The drilling methods used by contemporary oil and gas exploration companies date as far back as the year 347. During that time, the Chinese were able to drill to depths in excess of 800 feet below the surface of the earth using crude drill bits fitted to bamboo rods. The primary use for the oil was to make salt through the burning, and subsequent evaporation, of brine.
By the tenth century A.D., complex bamboo pipelines were constructed to convey oil from wells to salt brine springs. Researchers have actually located records from China and Japan that reference “burning water” during the 7th century A.D., and the phrase seems to be alluding to natural gas. If gas was used to provide heat and lighting in ancient China and Japan, this suggests that oil and gas production is hundreds of years old.
Today, oil and gas production continues to be one of the most valuable natural resources in the world, as a third of the world population depends on oil for energy. However, producing enough oil to go around is a complex and costly process. In 2010, the cost of deep water drilling was around 420,000 dollars per day. Understandably, oil and gas exploration companies are continually seeking out faster, cheaper, and more efficient methods of oil well production.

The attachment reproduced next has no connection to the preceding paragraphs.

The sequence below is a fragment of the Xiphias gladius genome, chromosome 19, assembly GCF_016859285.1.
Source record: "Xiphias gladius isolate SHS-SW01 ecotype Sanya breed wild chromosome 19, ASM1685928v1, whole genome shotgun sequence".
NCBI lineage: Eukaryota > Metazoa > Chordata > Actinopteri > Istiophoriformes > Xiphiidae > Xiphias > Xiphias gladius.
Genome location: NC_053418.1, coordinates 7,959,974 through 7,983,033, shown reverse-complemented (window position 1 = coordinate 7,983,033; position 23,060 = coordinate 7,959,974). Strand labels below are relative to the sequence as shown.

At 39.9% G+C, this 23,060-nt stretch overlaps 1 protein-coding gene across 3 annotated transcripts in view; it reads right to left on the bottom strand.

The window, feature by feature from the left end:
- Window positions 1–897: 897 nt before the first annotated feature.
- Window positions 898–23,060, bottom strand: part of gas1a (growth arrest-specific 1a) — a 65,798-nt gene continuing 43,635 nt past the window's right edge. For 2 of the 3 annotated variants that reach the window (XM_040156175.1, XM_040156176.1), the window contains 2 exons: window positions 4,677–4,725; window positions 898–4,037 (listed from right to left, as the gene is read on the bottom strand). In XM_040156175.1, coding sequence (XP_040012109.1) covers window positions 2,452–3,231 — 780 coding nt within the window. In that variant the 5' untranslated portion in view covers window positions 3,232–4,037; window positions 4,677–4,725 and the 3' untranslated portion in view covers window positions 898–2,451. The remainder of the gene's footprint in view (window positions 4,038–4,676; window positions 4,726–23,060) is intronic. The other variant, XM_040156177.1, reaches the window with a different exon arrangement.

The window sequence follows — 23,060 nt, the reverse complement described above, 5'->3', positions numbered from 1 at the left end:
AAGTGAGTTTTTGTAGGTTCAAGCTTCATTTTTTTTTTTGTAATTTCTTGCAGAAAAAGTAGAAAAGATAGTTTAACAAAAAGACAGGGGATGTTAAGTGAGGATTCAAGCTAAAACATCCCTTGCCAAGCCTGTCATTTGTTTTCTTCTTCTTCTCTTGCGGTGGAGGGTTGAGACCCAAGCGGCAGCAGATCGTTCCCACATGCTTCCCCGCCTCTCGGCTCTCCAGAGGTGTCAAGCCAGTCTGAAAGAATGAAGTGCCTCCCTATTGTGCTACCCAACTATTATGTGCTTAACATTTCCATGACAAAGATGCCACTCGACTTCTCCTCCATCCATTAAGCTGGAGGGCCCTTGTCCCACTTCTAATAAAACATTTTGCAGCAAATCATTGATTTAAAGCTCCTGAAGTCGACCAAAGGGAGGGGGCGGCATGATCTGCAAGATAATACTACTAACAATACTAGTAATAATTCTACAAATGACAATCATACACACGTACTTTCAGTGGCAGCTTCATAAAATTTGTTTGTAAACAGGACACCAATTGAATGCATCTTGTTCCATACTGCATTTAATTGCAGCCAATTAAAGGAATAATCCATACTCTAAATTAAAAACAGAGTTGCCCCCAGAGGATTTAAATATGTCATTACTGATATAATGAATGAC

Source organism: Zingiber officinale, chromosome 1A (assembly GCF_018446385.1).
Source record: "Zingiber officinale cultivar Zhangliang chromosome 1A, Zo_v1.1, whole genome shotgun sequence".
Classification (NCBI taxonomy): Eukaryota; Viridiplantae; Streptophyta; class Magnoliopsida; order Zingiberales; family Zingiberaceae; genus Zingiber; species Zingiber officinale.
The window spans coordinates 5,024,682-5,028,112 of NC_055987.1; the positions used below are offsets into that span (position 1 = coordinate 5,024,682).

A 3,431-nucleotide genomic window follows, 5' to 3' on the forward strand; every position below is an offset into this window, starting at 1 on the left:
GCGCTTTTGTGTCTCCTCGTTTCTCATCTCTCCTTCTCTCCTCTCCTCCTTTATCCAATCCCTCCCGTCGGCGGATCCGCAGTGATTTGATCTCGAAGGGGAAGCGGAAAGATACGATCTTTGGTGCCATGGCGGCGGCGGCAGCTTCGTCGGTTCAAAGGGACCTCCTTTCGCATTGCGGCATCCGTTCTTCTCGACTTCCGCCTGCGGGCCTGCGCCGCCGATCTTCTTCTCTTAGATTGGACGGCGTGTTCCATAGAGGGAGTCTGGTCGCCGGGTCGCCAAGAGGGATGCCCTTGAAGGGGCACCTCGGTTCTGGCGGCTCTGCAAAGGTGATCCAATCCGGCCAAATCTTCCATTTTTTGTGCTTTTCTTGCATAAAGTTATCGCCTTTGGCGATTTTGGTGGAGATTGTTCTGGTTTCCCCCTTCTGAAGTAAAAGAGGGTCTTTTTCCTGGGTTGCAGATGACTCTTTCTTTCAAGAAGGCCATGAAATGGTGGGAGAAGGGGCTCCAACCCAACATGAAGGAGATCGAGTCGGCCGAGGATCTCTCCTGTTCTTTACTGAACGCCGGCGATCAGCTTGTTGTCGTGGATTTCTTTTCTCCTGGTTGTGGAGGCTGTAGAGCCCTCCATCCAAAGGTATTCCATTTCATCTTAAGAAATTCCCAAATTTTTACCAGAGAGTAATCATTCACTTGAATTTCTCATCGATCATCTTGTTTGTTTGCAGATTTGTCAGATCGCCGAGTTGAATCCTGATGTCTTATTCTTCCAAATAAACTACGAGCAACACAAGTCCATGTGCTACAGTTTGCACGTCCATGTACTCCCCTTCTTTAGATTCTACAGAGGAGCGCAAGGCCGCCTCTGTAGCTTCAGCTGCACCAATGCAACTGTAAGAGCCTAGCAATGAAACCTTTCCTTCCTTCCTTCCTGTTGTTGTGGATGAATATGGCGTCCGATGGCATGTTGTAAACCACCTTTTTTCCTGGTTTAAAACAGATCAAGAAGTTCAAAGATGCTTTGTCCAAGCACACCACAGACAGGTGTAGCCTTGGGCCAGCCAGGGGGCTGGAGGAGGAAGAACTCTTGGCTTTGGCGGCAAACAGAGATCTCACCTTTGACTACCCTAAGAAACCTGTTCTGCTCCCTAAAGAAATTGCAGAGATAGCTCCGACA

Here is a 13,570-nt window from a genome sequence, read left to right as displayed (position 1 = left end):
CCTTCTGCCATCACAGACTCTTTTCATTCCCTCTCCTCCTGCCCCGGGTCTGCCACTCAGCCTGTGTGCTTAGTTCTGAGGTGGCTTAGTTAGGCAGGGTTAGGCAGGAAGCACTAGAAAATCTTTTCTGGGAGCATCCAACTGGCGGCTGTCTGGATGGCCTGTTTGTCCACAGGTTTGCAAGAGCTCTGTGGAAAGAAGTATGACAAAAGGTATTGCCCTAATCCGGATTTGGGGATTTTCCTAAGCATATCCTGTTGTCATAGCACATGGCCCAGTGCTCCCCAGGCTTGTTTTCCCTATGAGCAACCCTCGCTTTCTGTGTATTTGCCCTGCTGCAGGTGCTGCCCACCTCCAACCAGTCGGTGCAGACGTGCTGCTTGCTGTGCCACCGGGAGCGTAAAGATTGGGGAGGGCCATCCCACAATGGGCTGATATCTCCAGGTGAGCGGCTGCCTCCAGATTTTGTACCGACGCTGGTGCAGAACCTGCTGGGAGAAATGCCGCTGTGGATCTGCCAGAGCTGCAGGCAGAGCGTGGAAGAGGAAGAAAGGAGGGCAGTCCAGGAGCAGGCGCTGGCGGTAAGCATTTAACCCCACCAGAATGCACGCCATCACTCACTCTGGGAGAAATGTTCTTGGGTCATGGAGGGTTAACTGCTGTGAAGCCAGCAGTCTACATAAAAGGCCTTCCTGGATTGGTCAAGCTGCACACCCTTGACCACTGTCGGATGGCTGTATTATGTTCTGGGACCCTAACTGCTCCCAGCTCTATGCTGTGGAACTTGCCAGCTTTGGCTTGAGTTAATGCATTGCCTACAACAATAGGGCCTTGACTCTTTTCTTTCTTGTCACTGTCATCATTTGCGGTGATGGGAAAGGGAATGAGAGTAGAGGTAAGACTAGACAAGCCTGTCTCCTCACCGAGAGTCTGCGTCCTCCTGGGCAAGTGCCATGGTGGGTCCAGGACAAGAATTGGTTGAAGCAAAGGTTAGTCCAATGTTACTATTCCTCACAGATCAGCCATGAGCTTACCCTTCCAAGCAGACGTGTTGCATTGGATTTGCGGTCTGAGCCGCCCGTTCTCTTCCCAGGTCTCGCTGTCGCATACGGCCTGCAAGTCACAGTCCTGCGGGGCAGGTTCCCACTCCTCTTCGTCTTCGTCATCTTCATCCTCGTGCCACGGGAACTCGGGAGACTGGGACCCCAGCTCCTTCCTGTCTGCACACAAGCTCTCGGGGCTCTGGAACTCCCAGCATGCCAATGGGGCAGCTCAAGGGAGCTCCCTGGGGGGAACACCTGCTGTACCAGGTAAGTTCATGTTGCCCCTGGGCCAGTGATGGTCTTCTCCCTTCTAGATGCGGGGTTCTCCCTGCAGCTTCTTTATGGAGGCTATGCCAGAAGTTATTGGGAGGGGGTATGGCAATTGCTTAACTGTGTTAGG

Advances in oil field management systems have had a nearly revolutionary impact on cheaper and more efficient oil production. For instance, high tech field data capture systems have made it possible for oil field companies to collect and analyze vital production information both remotely and onsite. Field reporting software allows that data to be shared instantly regardless of location.
Naturally, when higher volumes of data can be captured, analyzed, and exchanged at faster rates, production costs are significantly reduced. This means reduced overhead, lower production costs, and, hopefully, cheaper prices at the pump!